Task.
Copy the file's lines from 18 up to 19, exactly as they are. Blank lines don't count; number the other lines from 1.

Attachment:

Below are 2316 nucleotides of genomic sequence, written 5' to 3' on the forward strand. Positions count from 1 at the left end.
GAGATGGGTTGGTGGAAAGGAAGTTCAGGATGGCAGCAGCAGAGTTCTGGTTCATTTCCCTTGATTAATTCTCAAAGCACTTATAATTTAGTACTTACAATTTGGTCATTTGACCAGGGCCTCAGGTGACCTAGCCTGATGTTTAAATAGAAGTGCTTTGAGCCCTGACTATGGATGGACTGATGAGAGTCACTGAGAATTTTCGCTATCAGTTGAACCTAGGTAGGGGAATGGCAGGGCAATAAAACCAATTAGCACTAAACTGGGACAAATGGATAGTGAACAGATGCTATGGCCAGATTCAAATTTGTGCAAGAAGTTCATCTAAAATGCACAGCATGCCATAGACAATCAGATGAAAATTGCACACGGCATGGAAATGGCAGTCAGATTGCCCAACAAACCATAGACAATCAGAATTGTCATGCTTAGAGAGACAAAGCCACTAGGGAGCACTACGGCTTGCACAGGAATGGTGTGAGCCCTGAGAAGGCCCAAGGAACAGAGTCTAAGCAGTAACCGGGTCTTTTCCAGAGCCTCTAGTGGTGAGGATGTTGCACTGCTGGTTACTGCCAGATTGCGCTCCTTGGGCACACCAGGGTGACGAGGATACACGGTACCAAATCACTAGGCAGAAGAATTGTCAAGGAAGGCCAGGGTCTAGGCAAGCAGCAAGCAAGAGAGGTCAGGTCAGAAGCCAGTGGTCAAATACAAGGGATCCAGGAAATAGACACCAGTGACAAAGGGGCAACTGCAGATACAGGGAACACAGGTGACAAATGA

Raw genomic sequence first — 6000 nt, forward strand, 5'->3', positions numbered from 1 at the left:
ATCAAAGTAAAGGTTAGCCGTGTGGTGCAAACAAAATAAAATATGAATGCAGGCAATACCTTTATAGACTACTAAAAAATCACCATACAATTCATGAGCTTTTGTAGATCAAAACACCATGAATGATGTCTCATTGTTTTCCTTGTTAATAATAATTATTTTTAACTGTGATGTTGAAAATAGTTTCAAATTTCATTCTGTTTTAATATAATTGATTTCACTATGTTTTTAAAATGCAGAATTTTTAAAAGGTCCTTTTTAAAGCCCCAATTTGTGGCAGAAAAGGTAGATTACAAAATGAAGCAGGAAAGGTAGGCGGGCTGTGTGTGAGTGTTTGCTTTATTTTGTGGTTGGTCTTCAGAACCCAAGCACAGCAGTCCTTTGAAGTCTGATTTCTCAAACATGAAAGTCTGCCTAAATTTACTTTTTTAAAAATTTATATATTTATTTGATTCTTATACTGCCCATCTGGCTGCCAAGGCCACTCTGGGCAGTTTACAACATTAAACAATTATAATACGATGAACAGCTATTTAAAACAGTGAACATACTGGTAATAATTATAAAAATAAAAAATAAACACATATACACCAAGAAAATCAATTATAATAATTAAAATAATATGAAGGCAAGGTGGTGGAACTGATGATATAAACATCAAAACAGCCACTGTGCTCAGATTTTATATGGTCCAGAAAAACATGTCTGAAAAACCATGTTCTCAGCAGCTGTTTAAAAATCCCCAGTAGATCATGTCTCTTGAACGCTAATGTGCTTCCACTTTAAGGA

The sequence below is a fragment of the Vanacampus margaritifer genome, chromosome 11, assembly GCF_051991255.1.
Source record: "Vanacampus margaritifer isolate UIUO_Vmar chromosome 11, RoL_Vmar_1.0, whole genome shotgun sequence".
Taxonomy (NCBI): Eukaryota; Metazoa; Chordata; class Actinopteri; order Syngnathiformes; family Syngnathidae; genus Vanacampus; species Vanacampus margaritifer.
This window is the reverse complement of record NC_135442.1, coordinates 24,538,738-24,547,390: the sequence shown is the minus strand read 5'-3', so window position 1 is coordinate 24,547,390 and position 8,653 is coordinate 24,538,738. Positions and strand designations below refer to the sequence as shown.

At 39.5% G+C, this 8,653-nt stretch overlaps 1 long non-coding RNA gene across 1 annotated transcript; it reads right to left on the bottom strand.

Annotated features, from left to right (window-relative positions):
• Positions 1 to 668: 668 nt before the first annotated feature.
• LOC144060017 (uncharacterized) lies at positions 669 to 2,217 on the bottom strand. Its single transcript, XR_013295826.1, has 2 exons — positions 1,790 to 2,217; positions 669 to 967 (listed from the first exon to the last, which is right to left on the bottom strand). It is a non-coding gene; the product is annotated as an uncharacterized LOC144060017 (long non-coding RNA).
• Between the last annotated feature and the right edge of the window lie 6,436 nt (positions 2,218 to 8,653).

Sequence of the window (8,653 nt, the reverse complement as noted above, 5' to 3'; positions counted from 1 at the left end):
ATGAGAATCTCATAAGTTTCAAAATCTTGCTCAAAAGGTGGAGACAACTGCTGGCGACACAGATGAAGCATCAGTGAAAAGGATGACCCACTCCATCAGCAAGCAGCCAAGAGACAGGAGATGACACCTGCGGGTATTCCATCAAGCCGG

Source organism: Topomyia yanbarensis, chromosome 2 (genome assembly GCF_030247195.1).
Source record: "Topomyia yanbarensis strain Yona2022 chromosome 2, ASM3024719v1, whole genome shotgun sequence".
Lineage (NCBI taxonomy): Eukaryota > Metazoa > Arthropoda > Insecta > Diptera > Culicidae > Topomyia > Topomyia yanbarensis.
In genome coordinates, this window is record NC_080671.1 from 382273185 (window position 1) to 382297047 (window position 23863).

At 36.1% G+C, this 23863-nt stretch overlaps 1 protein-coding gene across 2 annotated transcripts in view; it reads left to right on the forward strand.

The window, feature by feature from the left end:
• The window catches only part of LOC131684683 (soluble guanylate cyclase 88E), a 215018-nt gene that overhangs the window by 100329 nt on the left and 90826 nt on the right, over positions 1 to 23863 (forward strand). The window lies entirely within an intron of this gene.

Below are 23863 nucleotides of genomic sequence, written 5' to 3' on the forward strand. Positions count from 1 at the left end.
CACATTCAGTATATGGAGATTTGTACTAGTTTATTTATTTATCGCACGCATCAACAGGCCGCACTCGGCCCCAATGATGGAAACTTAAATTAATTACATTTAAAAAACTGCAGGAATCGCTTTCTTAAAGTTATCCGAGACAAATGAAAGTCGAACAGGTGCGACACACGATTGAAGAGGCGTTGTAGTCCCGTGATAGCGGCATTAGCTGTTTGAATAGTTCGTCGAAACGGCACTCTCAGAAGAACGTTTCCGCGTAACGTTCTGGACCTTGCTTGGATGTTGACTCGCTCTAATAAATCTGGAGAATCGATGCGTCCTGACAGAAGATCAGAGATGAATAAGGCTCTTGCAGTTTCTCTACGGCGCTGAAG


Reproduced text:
Lineage (NCBI taxonomy): Eukaryota > Metazoa > Arthropoda > Insecta > Diptera > Culicidae > Topomyia > Topomyia yanbarensis.
In genome coordinates, this window is record NC_080671.1 from 382273185 (window position 1) to 382297047 (window position 23863).